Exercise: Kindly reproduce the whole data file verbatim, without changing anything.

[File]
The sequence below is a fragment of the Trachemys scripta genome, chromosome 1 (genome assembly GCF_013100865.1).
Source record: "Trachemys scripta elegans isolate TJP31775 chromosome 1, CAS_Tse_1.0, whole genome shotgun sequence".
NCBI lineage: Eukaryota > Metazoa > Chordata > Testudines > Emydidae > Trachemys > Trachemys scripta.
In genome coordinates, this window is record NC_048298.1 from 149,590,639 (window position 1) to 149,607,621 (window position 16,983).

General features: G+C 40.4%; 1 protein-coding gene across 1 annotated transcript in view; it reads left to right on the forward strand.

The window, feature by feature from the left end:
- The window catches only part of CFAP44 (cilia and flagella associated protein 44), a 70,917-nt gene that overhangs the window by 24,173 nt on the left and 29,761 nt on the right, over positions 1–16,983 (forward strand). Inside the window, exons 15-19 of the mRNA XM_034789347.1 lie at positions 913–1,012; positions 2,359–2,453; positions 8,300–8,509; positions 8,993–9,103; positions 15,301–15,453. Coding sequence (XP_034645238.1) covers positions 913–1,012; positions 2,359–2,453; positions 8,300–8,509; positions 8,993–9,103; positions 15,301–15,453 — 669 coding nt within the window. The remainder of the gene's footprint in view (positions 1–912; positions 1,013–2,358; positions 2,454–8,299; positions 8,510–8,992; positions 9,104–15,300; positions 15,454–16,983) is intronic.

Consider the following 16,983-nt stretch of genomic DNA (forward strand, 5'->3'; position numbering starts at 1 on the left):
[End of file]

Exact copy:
The sequence below is a fragment of the Trachemys scripta genome, chromosome 1 (genome assembly GCF_013100865.1).
Source record: "Trachemys scripta elegans isolate TJP31775 chromosome 1, CAS_Tse_1.0, whole genome shotgun sequence".
NCBI lineage: Eukaryota > Metazoa > Chordata > Testudines > Emydidae > Trachemys > Trachemys scripta.
In genome coordinates, this window is record NC_048298.1 from 149,590,639 (window position 1) to 149,607,621 (window position 16,983).

General features: G+C 40.4%; 1 protein-coding gene across 1 annotated transcript in view; it reads left to right on the forward strand.

The window, feature by feature from the left end:
- The window catches only part of CFAP44 (cilia and flagella associated protein 44), a 70,917-nt gene that overhangs the window by 24,173 nt on the left and 29,761 nt on the right, over positions 1–16,983 (forward strand). Inside the window, exons 15-19 of the mRNA XM_034789347.1 lie at positions 913–1,012; positions 2,359–2,453; positions 8,300–8,509; positions 8,993–9,103; positions 15,301–15,453. Coding sequence (XP_034645238.1) covers positions 913–1,012; positions 2,359–2,453; positions 8,300–8,509; positions 8,993–9,103; positions 15,301–15,453 — 669 coding nt within the window. The remainder of the gene's footprint in view (positions 1–912; positions 1,013–2,358; positions 2,454–8,299; positions 8,510–8,992; positions 9,104–15,300; positions 15,454–16,983) is intronic.

Consider the following 16,983-nt stretch of genomic DNA (forward strand, 5'->3'; position numbering starts at 1 on the left):